Skip to main content

Tom's Teardown: Philips SPS8038B AC USB Adapter

Main Board – Bottom

Most of the On-Bright chip’s support components reside on the bottom: the current-sense resistors near R6, the feedback and auxiliary supply network starting at D2, and the snubber network at D1.

On the output side, we see an extra diode to supplement the top side’s and an RC filter to provide some oscillation damping in the bottom-left corner. There's a proper spark gap near the middle, a pair of 1kΩ ballast resistors to prevent the primary-side sensing from grossly overshooting under no load, and a smal MLCC capacitor, too.

Just like SilverStone's UC01, Phillips also necks down its high-current traces at the output capacitors’ pins to provide maximum filtering.


MORE: Tom's Teardown: SilverStone UC01 USB Power Adapter
MORE: How (And Why) We Test USB Power Adapters

Spark Gap

In past stories, I commented on missing or half-done spark gaps and how they could easily be improved by simply changing hole locations on the board. Here, we have a ~5mm-wide gap with a slightly off-center hole in-between.

My only gripe is that there are a few spots between output ground and live-side traces that may be closer than the two spark gap points, such as the large copper islands across the bottom-most hole and the unnecessary copper excursion above the top-most hole on the full-board picture.


MORE: Tom's Teardown: SilverStone UC01 USB Power Adapter
MORE: How (And Why) We Test USB Power Adapters

Funky Soldering

Philips didn’t hold back on glue for its SMD components to prevent the wave soldering process from washing them away. While through-hole component soldering looks perfectly fine, wave soldering surface-mount components sometimes does weird stuff, especially when larger components interfere with the solder wave.

In this picture, you can see solder nuggets on top of the diode and capacitor pads facing each other. Excess solder was about to either drip from those pads or merge with them, but solidified first.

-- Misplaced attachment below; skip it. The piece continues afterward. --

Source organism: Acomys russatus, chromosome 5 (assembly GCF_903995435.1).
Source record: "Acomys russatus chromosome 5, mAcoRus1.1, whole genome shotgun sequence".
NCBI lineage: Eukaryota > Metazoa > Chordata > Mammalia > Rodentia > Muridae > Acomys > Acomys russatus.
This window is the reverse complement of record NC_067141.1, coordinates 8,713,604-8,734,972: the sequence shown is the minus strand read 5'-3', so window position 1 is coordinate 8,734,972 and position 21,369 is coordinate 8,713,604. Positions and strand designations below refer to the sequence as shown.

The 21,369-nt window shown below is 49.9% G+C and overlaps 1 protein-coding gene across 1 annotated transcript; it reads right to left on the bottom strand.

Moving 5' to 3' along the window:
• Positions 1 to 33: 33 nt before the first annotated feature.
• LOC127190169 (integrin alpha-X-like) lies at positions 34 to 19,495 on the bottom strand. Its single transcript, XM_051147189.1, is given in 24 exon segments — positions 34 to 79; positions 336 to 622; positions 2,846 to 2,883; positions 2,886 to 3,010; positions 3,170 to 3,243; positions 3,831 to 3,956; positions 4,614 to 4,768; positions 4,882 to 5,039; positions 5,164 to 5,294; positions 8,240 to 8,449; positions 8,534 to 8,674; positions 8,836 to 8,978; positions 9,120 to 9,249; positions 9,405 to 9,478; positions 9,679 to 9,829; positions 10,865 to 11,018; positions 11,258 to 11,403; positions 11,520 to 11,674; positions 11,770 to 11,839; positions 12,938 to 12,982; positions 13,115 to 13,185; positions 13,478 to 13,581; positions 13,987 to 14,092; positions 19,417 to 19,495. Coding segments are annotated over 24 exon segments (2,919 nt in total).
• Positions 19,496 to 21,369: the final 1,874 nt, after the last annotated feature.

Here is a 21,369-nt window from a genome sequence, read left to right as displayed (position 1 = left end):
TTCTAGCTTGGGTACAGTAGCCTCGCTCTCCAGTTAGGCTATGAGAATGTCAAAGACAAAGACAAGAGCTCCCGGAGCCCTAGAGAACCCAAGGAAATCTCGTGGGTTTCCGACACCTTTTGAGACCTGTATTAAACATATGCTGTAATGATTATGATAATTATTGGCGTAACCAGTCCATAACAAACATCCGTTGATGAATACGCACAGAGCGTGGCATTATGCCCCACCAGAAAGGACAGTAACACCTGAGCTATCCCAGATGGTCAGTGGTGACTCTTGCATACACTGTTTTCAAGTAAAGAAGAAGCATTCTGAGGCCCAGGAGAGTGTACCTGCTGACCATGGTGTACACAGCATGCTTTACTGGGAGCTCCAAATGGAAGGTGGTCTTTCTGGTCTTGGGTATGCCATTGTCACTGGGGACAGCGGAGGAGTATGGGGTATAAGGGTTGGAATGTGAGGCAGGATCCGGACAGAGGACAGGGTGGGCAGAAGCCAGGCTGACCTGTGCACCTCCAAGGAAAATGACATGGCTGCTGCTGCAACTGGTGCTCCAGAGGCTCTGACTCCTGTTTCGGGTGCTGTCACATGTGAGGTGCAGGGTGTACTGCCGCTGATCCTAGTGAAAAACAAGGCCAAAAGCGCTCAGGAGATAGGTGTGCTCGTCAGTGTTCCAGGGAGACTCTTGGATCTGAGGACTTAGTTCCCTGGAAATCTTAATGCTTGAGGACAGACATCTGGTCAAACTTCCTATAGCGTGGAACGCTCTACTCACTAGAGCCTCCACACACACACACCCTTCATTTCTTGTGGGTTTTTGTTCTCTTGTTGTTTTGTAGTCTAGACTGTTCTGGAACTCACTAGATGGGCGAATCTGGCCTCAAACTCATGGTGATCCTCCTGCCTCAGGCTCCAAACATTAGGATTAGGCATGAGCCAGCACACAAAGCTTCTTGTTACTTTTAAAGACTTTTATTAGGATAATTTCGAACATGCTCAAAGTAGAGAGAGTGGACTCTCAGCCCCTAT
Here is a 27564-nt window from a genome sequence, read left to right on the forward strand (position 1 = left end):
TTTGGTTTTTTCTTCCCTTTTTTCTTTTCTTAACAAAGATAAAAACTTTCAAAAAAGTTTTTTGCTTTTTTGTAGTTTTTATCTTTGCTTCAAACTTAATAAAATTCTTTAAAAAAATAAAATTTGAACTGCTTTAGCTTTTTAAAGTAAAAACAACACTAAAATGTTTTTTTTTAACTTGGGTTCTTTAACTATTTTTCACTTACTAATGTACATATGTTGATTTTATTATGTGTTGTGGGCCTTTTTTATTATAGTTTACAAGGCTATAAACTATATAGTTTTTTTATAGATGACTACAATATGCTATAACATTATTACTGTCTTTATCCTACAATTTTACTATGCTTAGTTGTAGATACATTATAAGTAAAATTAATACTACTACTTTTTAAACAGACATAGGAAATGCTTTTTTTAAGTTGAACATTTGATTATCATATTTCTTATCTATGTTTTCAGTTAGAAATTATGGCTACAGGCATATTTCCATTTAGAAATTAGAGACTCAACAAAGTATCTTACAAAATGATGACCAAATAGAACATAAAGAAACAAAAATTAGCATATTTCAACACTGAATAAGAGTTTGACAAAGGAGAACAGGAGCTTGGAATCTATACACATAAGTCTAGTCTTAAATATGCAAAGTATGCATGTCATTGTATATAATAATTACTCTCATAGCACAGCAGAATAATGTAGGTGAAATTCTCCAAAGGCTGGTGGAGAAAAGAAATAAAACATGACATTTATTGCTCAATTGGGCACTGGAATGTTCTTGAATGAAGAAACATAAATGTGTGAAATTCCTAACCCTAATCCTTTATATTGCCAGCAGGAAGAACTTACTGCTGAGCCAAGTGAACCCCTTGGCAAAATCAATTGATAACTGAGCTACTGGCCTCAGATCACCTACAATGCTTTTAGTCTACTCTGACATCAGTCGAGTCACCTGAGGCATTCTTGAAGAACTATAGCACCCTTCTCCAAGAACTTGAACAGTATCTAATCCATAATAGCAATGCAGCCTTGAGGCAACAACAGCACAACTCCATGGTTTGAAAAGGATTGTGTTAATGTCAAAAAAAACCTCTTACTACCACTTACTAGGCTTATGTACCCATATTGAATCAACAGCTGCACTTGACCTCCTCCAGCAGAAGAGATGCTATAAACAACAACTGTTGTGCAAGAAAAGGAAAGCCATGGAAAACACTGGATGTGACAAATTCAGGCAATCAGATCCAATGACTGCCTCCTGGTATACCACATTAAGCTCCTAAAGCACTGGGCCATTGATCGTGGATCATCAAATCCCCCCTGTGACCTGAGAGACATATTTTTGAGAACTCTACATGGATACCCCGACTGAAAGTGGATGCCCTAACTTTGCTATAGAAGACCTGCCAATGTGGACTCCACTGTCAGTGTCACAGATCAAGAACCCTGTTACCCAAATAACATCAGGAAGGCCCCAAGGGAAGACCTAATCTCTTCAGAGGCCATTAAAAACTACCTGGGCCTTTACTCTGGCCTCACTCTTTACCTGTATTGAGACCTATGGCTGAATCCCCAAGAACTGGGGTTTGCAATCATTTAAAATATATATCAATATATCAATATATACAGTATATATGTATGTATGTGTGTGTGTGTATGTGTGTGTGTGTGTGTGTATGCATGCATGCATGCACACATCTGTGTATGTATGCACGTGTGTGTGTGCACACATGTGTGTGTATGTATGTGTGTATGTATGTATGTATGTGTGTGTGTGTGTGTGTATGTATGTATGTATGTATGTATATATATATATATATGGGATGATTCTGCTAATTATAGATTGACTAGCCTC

MORE: Tom's Teardown: SilverStone UC01 USB Power Adapter
MORE: How (And Why) We Test USB Power Adapters

A Little Side-by-Side

If size is proportional to performance, then the SPS8038B with its much larger output capacitors and transformer should easily beat the PA-U32. Then again, the housing, packaging, and manual make no mention of efficiency standard compliance. Which way is it going to go? Let’s find out.


MORE: Tom's Teardown: SilverStone UC01 USB Power Adapter
MORE: How (And Why) We Test USB Power Adapters

Standby Power

Standby power is 93mW, cutting it a little close to the Level VI limit. The SPS8038B’s two input inductors do a fairly good job at slowing down inrush current rise when AC voltage catches up with the input capacitors’ voltage.

But there is something a little strange going on here: despite having a full-bridge input rectifier, which should make things symmetrical on the input, peak input current appears to be consistently higher by as much as 40mA or 30% on the negative polarity. The only explanation I can come up with is mismatched diodes within the input bridge. Nothing obvious shows up on my meter, though. They all read the same 596mV.


MORE: Tom's Teardown: SilverStone UC01 USB Power Adapter
MORE: How (And Why) We Test USB Power Adapters

Efficiency

I don't have anything particularly nice to say about efficiency: it dips below Level V efficiency at 500mA output, demonstrates a strange dip at about 1A due to the transition from discontinuous to continuous operation, then dips below Level IV efficiency. With 5W being dissipated under a 1.95A load, I expected to find an obvious hot spot. By touch, though, losses appear evenly spread across the board.

It's surprising to find an international brand exhibiting worse efficiency than the A1265 look-alikes I've been testing, particularly since it's using a design with a monolithic controller.


MORE: Tom's Teardown: SilverStone UC01 USB Power Adapter
MORE: How (And Why) We Test USB Power Adapters

Output Voltage Regulation

While the PA-U32 and UC01 overlap each other at a nearly constant 5.06V, the SPS8038B’s cable loss compensation makes it peak at 5.21V under a 1.5A load, which is a perfectly acceptable result. The Colorful A1265, on the other hand, fares rather poorly with output voltage peaking uncomfortably close to USB’s absolute maximum spec of 6V for 5V devices.

If you are confused about the 5.25V (+5%) maximum and 6V absolute maximum, the former is a normal operation limit, while the latter is what should be tolerable on a momentary basis, such as power supply overshoots during load transients.


MORE: Tom's Teardown: SilverStone UC01 USB Power Adapter
MORE: How (And Why) We Test USB Power Adapters

Output Noise Waveform